Posted on September 26, 2022
The U. S. Army Corps of Engineers plans to spend taxpayer dollars to identify alternative sources of sand for beach replenishments in municipalities that could be easily and more cheaply served with sand from Hereford Inlet. They will do it because the U. S. Fish and Wildlife Service, a part of the Department of the Interior, has interpreted a 1982 federal statue so strictly that it allows no room to account for local circumstance.
The statute that Fish and Wildlife uses as the basis for its restriction on the use of federal funds for mining Hereford Inlet sand is the Coastal Barrier Resources Act (CBRA). The act designates certain coastal areas as ineligible for direct or indirect federal expenditures. The intent was to discourage development in these areas.
Proposed by Representatives Thomas Evans, Jr. (R Del.) and Senator John Chafee (R RI), the act had two significant goals. It would reduce the potential loss of life in areas vulnerable to storm surges and hurricanes and it would prevent the wasteful expenditure of federal resources.
By restricting access to the Hereford Inlet sand, the Interior Department is violating both of these avowed CBRA goals.
It is stopping the Army Corps from using the most readily available sand source to meet the federal government’s stated obligation to replenish beaches and dunes as a protection of property and lives in an area vulnerable to threats of Atlantic storms.
Prior to 2016, the Interior Department routinely granted a waiver. Our Washington delegation, including both senators, needs to push for a sensible local waiver.
By forcing the Corps to spend additional resources to locate new sources of sand further out to sea while meeting its immediate obligations through the pumping of sand from Townsends Inlet all the way to Stone Harbor beaches, the Interior Department has encouraged and abetted the waste of federal resources.
So why are we in this predicament?
One reason seems clear. The tendency of the federal government agencies to see all issues as universal and all solutions as applicable in all circumstances. This is more than just politics. It goes to a tendency in so many federal regulations to remain blind to local circumstance.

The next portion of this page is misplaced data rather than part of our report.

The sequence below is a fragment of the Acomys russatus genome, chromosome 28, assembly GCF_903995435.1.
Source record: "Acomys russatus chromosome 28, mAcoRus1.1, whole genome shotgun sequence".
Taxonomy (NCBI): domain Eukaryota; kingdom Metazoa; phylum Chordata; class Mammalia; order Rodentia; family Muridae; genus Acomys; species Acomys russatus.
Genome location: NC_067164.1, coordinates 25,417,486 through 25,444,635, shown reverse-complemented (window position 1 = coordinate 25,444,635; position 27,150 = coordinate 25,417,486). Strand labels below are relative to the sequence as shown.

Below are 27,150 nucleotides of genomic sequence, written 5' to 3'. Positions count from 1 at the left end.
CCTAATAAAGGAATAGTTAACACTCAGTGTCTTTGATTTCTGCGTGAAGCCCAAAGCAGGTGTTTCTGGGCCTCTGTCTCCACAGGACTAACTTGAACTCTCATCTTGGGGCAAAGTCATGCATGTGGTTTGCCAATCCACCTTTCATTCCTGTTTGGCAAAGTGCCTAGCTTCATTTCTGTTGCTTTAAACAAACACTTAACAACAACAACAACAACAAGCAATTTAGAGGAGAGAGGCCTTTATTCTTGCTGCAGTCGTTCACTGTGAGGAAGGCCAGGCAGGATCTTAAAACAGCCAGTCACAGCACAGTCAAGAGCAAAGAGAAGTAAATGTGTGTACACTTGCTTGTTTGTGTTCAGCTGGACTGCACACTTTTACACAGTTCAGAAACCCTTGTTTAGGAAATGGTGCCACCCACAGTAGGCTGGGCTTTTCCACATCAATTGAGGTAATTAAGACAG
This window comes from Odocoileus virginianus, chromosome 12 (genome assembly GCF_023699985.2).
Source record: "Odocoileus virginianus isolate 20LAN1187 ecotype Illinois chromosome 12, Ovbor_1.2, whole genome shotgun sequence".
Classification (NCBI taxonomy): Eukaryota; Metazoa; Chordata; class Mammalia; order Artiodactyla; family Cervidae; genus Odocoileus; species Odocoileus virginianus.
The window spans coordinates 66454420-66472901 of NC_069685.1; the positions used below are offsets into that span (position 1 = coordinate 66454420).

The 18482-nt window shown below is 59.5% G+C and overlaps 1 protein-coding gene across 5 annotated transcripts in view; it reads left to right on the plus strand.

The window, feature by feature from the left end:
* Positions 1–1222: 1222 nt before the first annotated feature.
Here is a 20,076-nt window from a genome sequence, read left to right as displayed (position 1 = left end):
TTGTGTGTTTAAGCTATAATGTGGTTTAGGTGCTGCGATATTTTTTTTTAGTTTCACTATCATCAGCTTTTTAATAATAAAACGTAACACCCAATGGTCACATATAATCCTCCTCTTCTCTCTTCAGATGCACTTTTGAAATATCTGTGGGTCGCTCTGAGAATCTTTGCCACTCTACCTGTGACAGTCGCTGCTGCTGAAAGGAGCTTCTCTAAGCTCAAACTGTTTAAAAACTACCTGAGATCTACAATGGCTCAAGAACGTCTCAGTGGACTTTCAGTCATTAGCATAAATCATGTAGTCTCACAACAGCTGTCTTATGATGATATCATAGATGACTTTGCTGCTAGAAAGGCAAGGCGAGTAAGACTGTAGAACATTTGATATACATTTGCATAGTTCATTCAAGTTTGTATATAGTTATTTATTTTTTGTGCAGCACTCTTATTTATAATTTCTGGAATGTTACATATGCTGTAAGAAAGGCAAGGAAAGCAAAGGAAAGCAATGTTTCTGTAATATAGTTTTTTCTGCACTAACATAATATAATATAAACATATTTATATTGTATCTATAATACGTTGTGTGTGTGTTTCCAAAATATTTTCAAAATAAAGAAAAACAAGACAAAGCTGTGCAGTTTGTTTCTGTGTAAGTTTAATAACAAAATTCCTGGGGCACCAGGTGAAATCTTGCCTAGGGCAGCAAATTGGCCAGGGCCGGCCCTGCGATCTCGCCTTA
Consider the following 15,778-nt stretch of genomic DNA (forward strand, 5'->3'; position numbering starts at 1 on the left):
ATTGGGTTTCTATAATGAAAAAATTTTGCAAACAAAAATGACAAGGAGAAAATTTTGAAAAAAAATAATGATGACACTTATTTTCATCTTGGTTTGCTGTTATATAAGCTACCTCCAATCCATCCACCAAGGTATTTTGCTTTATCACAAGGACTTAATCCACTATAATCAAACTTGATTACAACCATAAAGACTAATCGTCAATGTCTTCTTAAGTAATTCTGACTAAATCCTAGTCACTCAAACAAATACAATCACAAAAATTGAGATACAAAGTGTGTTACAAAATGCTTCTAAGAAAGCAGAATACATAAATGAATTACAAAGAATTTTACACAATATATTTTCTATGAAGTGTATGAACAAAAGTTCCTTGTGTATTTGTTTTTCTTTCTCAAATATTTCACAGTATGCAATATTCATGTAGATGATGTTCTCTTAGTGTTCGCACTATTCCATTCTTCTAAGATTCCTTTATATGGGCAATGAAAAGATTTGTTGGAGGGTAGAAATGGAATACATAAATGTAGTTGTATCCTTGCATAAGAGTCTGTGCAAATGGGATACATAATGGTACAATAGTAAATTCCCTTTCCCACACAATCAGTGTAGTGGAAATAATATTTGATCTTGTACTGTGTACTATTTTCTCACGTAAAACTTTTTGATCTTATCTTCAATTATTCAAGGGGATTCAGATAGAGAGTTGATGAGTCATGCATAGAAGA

Here we have an inlet that is continuously inundated with sand as the result of natural wave action. The Stockton University Coastal Research Center has verified the sand flow and the natural accumulation of sand at the inlet. The sand buildup actually has become a threat to navigation in the inlet.
In short many purposes would be served by using this sand as part of an every three or four year federal beach replenishment effort. It would allow the Army Corps to meet its obligations as part of its Coastal Storm Risk Management Project initiated in 2002 and it would improve navigation is a heavily traveled inlet. All this while natural wave forces put that sand right back in the inlet for future use.
Prior to 2016 the Interior Department routinely granted a waiver for the use of the sand by the Army Corps. Then in 2016 its interpretation of CBRA changed and waivers were denied. Administrations changed and in 2019 Interior Secretary David Bernhardt issued a letter that reversed the Fish and Wildlife position.
The National Audubon Society immediately filed suit based on stated fears over what a relaxation of the CBRA interpretation would mean in North Carolina and other areas. The local circumstances concerning a dangerous buildup of sand in one New Jersey inlet and the good reasons for using that sand to protect people and property in nearby coastal areas were lost in the shrill of debate over national policy. If something is not good in North Carolina, it cannot be good in New Jersey is how the distant Audubon Society saw it.
It is worth remembering that the sand is still available if you have the money to pay for it. The federal ban is on using federal dollars to mine the sand in the inlet for use on beaches outside the CBRA area. Ostensibly it would do great harm to the natural resources of undeveloped coastal barriers for that sand to be removed with federal dollars but do no harm at all if state or municipal dollars were used. This makes sense only in the rarified world of federal policy.
What is clearly needed is a process where local circumstances can play a role in decisions about local waivers. There is no rational explanation for why Fish and Wildlife was able to issue waivers prior to 2016 and not after. Nothing changed except the perception of the world in the minds of the agency’s lawyers.
Perhaps it is true that a more flexible approach to federal policy with respect to the use of Hereford Inlet sand would cause problems if implemented in North Carolina. We cannot know that with certainty. But these are problems only to those who see public policy as a one shoe fits all approach to federal regulation.
We need to get this restriction on Hereford Inlet sand changed before shorelines engineered for storm management and protection are eroded both of sand and safety. The solution should not have to be finding alternative more expensive sources of sand in order to meet the misguided views of lawyers. The solution also does not have to be a change to the CBRA interpretation for all locations.
We need local relief based on local circumstances. One size does not fit all. In this case blind adherence to a rigid national policy produces harms that the CBRA statute explicitly sought to end. Our Washington delegation, including both state senators, needs to push for a sensible local waiver.